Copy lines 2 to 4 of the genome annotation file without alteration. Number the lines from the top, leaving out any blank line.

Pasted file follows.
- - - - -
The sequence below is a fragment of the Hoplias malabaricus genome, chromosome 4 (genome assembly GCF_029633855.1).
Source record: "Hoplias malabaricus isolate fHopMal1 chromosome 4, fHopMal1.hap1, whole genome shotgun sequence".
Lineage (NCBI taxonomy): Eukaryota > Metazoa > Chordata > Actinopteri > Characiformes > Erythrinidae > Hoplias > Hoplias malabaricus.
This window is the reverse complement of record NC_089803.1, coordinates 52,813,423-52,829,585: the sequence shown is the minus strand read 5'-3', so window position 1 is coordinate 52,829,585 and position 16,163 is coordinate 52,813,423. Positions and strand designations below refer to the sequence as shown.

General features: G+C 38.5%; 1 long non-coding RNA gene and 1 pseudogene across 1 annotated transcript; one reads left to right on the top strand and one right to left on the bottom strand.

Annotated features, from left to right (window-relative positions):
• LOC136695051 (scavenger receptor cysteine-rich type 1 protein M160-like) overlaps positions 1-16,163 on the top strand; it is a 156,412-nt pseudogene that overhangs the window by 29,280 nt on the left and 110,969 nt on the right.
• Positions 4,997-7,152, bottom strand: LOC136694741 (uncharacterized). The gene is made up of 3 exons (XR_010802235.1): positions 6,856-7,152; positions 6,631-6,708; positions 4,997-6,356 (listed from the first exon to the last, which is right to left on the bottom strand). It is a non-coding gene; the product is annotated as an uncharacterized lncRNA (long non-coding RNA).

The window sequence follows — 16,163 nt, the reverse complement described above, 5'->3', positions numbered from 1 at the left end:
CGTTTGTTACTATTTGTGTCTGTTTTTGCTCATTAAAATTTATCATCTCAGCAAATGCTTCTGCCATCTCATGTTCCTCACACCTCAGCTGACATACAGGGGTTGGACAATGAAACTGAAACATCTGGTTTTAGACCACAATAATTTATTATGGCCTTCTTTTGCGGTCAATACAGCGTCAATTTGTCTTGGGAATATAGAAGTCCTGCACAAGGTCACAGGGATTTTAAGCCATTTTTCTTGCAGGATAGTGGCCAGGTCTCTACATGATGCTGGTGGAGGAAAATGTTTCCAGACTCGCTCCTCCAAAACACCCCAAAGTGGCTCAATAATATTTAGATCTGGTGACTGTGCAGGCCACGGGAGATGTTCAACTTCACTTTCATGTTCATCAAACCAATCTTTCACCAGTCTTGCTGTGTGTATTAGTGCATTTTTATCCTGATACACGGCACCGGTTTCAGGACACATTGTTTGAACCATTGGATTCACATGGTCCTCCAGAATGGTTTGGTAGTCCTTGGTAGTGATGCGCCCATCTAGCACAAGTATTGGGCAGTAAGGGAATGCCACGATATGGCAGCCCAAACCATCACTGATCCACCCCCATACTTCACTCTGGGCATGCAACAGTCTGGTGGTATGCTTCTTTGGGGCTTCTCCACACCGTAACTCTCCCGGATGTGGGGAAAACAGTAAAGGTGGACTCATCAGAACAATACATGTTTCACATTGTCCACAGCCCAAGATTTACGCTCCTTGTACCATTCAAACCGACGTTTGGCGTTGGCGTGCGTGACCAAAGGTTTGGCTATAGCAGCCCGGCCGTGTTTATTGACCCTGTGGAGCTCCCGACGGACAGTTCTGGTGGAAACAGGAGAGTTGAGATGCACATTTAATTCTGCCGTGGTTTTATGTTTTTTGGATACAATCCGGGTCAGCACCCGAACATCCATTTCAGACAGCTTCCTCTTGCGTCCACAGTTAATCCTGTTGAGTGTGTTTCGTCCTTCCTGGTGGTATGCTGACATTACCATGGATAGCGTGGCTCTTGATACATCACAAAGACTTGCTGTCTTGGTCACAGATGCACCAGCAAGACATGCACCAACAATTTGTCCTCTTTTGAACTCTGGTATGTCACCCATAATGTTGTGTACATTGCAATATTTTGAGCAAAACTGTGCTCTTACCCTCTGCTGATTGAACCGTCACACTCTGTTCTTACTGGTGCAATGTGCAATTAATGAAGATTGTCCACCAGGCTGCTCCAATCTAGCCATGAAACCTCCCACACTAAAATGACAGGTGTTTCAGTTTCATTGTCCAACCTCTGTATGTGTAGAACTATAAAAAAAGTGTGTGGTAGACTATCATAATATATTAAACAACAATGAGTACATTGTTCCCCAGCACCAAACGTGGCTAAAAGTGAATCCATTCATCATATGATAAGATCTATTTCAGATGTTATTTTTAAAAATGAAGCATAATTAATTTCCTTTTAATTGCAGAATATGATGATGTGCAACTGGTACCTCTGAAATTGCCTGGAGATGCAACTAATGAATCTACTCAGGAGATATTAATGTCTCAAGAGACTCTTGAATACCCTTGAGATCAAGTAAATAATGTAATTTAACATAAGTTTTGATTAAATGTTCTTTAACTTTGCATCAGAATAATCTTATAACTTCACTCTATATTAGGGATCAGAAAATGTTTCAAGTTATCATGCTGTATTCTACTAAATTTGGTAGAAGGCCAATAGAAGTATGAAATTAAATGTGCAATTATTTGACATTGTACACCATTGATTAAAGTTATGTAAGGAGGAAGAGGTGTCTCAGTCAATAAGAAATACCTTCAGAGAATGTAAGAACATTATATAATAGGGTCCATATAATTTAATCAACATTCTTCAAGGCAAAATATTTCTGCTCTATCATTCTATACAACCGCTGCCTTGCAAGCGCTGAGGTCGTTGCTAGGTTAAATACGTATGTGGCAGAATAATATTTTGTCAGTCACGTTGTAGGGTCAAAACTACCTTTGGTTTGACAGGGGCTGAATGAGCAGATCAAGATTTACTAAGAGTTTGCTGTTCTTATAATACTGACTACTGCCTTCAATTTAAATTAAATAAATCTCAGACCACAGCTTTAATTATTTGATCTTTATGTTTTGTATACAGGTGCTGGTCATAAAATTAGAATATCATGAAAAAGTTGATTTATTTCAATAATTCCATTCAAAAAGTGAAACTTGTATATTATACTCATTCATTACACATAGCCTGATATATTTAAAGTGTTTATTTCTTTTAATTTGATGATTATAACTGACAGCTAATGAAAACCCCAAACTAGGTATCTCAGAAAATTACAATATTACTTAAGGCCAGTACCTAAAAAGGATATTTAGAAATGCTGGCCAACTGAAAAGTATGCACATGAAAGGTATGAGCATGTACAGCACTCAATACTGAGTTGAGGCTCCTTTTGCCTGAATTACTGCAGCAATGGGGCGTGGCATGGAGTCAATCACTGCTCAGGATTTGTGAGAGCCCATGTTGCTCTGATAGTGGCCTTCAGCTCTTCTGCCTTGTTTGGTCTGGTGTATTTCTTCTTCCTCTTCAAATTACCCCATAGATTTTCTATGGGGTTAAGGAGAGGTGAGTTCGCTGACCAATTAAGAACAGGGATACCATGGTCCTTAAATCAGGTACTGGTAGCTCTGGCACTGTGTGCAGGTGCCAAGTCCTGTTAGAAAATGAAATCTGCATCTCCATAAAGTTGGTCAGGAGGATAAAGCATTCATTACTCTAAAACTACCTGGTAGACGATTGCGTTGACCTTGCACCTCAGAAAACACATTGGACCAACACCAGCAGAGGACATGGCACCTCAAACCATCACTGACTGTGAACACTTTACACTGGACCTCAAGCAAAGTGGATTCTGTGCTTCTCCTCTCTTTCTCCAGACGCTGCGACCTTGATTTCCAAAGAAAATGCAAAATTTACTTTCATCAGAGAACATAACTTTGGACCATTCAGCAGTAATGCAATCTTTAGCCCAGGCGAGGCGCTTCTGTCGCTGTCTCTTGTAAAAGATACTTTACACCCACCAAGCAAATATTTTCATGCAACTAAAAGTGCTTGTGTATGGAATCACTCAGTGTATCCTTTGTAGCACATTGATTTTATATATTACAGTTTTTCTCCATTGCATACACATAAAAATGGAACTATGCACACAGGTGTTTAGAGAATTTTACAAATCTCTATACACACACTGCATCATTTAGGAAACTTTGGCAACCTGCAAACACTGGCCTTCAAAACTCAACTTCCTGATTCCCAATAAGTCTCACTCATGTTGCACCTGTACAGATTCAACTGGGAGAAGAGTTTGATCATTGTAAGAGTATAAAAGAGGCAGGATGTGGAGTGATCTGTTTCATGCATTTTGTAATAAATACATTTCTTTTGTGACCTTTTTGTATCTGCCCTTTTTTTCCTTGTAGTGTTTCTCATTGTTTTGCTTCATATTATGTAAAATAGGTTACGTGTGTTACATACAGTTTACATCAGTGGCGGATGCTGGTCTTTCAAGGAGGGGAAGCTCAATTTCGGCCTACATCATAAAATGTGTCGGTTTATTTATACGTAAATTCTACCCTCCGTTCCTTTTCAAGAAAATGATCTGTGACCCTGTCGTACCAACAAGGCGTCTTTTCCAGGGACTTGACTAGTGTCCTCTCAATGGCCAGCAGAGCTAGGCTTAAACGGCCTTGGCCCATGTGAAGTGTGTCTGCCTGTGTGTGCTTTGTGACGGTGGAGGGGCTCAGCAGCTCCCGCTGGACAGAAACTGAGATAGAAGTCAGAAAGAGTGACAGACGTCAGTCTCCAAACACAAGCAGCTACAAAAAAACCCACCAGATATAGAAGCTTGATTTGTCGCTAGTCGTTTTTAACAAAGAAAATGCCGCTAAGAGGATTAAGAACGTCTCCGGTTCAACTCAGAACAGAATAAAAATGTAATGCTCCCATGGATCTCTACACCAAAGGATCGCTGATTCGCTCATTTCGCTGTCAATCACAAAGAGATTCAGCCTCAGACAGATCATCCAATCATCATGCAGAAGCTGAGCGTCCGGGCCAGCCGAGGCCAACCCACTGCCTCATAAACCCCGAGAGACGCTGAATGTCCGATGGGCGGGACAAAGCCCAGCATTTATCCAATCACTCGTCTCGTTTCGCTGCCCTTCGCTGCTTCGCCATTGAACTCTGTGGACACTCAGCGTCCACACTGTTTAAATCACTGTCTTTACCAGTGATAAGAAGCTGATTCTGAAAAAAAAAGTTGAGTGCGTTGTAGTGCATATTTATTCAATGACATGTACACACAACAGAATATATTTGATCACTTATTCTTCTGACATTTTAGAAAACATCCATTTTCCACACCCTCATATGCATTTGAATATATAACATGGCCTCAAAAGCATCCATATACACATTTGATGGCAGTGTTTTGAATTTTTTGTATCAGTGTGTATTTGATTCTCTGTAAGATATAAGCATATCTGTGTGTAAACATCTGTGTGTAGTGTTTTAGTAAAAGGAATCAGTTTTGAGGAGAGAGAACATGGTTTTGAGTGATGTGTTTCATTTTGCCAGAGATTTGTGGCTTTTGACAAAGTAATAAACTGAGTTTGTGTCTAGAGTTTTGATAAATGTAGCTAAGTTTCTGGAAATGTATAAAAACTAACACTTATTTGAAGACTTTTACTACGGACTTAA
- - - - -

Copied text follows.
Source record: "Hoplias malabaricus isolate fHopMal1 chromosome 4, fHopMal1.hap1, whole genome shotgun sequence".
Lineage (NCBI taxonomy): Eukaryota > Metazoa > Chordata > Actinopteri > Characiformes > Erythrinidae > Hoplias > Hoplias malabaricus.
This window is the reverse complement of record NC_089803.1, coordinates 52,813,423-52,829,585: the sequence shown is the minus strand read 5'-3', so window position 1 is coordinate 52,829,585 and position 16,163 is coordinate 52,813,423. Positions and strand designations below refer to the sequence as shown.